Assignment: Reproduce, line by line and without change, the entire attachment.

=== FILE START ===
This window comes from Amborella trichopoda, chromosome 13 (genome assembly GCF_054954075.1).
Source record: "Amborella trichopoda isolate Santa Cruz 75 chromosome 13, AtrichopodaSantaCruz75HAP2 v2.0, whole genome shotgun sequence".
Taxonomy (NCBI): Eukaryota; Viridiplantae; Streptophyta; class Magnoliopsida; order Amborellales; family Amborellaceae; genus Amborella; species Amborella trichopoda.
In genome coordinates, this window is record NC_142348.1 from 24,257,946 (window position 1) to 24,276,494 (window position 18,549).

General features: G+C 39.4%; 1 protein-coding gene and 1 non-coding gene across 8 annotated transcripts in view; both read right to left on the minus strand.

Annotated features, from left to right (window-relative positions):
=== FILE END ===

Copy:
This window comes from Amborella trichopoda, chromosome 13 (genome assembly GCF_054954075.1).
Source record: "Amborella trichopoda isolate Santa Cruz 75 chromosome 13, AtrichopodaSantaCruz75HAP2 v2.0, whole genome shotgun sequence".
Taxonomy (NCBI): Eukaryota; Viridiplantae; Streptophyta; class Magnoliopsida; order Amborellales; family Amborellaceae; genus Amborella; species Amborella trichopoda.
In genome coordinates, this window is record NC_142348.1 from 24,257,946 (window position 1) to 24,276,494 (window position 18,549).

General features: G+C 39.4%; 1 protein-coding gene and 1 non-coding gene across 8 annotated transcripts in view; both read right to left on the minus strand.

Annotated features, from left to right (window-relative positions):